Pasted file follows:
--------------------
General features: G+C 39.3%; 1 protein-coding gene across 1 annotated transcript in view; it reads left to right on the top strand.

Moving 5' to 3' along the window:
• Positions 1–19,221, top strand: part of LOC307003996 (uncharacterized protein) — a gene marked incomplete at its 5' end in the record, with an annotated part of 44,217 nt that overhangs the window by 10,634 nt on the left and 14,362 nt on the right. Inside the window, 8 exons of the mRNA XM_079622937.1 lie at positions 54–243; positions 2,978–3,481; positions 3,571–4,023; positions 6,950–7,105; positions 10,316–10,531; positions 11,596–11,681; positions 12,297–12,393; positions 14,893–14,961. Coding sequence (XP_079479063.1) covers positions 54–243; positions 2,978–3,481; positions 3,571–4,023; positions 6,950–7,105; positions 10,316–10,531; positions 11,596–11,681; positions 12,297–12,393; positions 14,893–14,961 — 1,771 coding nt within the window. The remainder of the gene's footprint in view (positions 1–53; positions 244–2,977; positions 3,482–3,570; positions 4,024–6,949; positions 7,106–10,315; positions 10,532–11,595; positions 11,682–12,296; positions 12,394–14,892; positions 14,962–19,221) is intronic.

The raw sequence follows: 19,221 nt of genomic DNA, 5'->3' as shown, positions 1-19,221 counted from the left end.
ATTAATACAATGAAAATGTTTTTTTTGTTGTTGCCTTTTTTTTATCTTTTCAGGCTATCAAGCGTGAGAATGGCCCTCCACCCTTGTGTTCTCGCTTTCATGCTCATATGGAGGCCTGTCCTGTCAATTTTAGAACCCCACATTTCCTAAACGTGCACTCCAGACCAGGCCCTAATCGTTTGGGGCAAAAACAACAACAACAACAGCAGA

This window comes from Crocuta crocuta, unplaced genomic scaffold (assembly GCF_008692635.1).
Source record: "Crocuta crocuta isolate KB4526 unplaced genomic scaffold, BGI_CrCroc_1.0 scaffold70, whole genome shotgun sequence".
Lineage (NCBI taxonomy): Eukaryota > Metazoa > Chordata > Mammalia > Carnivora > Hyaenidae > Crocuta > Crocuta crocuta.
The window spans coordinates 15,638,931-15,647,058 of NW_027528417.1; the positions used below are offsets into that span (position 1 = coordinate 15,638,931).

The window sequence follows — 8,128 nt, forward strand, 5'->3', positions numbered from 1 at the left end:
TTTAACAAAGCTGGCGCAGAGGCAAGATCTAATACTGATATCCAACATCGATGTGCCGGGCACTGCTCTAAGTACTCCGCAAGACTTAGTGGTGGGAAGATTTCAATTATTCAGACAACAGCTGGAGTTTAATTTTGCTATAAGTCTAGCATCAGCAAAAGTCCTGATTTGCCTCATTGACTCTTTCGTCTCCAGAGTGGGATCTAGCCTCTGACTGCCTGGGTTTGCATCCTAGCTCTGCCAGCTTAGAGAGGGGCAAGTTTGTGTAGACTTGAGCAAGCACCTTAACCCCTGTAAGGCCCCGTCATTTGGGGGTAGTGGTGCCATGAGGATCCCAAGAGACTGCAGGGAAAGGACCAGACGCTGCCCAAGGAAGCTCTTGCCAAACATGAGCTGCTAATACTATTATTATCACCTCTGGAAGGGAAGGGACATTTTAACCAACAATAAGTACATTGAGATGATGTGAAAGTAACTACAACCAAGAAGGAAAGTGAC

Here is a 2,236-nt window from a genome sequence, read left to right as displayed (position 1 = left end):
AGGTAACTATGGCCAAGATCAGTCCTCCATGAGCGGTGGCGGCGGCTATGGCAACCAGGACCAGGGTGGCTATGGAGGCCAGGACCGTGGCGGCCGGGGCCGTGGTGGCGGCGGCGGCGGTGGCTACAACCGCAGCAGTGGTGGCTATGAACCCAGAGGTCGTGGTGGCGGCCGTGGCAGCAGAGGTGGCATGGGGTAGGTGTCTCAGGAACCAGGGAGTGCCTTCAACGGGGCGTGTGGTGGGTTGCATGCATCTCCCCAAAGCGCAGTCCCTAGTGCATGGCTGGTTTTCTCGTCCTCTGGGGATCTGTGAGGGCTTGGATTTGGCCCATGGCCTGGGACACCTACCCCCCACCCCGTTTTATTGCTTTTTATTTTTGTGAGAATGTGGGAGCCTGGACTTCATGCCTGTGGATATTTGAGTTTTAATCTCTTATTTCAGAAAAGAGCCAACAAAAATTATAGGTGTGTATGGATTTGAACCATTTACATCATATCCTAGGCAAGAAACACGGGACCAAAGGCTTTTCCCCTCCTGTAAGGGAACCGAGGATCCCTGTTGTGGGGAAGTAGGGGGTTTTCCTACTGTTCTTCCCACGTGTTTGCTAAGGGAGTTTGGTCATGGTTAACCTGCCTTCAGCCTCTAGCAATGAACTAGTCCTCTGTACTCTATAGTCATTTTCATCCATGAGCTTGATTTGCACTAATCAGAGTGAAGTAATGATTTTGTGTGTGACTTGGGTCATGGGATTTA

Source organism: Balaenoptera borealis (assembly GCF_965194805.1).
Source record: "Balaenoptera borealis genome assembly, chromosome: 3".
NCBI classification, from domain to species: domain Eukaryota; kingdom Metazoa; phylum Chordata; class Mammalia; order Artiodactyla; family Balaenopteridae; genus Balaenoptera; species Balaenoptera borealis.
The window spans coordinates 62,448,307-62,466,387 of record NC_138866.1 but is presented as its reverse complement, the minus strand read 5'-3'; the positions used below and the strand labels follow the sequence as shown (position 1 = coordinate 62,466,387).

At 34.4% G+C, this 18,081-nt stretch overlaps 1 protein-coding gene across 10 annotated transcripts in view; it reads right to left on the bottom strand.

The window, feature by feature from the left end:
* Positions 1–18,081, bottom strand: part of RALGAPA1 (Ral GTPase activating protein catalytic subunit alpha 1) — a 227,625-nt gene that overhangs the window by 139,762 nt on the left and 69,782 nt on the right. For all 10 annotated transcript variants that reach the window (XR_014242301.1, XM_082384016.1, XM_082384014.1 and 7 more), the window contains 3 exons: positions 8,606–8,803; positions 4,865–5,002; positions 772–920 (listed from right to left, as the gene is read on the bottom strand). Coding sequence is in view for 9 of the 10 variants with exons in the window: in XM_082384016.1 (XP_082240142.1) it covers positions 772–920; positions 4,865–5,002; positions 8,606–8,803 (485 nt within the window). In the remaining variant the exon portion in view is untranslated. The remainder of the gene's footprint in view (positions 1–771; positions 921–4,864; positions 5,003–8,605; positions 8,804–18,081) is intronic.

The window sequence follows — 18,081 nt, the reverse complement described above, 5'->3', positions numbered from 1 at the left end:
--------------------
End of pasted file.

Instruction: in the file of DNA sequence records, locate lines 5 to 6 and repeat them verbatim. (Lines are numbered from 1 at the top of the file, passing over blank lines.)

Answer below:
ATTAATACAATGAAAATGTTTTTTTTGTTGTTGCCTTTTTTTTATCTTTTCAGGCTATCAAGCGTGAGAATGGCCCTCCACCCTTGTGTTCTCGCTTTCATGCTCATATGGAGGCCTGTCCTGTCAATTTTAGAACCCCACATTTCCTAAACGTGCACTCCAGACCAGGCCCTAATCGTTTGGGGCAAAAACAACAACAACAACAGCAGA

This window comes from Crocuta crocuta, unplaced genomic scaffold (assembly GCF_008692635.1).